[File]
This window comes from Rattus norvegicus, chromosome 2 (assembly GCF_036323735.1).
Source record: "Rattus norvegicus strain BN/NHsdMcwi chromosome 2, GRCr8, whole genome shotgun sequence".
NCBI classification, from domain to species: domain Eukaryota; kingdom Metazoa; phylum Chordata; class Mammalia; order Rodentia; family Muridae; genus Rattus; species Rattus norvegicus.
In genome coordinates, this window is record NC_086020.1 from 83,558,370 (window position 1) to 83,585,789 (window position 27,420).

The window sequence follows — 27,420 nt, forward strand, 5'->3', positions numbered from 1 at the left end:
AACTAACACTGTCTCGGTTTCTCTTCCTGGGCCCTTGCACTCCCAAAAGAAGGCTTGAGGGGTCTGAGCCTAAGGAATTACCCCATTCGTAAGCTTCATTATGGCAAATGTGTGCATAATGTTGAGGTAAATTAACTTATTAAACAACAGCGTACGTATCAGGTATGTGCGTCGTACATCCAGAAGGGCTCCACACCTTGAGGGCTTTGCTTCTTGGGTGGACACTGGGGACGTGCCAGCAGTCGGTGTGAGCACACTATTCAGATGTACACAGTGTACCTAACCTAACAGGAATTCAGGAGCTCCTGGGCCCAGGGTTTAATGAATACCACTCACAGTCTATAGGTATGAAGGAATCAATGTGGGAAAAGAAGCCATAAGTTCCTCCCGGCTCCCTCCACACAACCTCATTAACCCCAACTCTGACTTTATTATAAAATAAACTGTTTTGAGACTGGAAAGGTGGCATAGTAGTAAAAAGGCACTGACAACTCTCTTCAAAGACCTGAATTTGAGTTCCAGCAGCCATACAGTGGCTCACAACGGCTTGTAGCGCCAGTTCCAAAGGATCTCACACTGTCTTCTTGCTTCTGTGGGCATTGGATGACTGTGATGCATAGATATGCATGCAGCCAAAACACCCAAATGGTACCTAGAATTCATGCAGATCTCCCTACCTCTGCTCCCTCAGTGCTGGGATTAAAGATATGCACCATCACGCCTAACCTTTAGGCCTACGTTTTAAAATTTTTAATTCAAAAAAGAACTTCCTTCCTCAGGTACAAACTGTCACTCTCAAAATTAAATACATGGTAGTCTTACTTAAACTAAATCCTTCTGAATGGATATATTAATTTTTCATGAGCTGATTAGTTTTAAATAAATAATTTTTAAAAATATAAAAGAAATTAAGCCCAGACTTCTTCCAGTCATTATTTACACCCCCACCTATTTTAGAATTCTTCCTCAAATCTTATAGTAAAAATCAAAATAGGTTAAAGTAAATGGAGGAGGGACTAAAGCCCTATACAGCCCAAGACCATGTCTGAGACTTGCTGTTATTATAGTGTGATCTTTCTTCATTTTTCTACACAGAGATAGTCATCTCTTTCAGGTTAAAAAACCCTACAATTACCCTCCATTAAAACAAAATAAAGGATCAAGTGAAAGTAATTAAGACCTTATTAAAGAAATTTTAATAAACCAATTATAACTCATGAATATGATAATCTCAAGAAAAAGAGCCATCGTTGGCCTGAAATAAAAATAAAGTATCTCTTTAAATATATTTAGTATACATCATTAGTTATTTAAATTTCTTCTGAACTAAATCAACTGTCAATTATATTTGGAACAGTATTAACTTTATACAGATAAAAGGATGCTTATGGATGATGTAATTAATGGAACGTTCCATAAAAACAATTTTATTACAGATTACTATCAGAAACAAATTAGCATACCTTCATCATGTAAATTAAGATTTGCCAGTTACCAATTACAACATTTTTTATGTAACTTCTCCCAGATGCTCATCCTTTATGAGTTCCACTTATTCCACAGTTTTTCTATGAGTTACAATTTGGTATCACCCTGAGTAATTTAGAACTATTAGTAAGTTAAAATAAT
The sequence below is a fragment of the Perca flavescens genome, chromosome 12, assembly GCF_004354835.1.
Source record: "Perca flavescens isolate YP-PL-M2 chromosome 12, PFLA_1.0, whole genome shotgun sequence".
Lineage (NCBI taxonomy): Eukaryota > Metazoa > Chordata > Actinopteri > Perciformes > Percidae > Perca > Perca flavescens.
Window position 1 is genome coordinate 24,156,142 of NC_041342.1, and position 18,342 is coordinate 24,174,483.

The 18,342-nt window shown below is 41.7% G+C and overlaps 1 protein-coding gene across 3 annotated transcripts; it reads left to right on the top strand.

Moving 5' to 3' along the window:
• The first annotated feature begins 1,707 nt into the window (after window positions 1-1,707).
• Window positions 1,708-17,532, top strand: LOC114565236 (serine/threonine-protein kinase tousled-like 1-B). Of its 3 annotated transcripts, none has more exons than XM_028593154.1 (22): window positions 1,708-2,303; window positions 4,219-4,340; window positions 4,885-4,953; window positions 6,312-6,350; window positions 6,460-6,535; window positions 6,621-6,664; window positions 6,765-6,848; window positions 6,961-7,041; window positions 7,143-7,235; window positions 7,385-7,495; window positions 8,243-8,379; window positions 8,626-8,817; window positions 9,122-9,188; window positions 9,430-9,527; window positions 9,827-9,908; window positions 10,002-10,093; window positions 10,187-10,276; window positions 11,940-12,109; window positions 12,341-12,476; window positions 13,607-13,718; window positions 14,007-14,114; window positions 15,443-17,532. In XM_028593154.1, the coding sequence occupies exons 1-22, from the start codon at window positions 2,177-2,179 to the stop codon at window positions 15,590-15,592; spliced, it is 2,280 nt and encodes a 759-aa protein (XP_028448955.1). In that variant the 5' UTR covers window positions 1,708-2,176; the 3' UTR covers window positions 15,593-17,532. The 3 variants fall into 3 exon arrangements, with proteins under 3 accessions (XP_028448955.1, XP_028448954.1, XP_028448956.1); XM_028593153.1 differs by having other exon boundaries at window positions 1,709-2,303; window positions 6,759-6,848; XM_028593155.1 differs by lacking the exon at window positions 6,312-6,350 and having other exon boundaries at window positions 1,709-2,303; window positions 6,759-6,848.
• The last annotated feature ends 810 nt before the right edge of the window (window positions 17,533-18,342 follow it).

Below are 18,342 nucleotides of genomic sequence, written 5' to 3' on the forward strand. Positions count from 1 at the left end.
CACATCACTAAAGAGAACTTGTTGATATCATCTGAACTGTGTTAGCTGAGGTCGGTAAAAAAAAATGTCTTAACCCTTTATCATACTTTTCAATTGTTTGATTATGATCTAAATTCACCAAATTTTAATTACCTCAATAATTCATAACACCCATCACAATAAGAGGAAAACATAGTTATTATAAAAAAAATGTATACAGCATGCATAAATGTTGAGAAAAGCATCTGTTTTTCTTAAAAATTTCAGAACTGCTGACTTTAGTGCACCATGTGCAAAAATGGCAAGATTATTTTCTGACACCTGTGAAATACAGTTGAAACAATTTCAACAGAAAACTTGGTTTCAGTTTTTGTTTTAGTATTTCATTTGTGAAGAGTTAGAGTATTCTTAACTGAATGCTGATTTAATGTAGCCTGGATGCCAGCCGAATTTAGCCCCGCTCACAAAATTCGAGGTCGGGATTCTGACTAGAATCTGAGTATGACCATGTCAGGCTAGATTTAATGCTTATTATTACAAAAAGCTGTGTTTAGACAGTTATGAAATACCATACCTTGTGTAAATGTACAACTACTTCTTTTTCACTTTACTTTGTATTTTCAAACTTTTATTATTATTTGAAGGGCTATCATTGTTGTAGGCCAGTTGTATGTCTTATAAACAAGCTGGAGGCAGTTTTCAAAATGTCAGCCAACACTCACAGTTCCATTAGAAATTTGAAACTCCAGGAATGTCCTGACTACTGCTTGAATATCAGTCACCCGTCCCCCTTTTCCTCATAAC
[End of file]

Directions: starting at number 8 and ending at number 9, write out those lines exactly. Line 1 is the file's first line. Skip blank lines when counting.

Source record: "Perca flavescens isolate YP-PL-M2 chromosome 12, PFLA_1.0, whole genome shotgun sequence".
Lineage (NCBI taxonomy): Eukaryota > Metazoa > Chordata > Actinopteri > Perciformes > Percidae > Perca > Perca flavescens.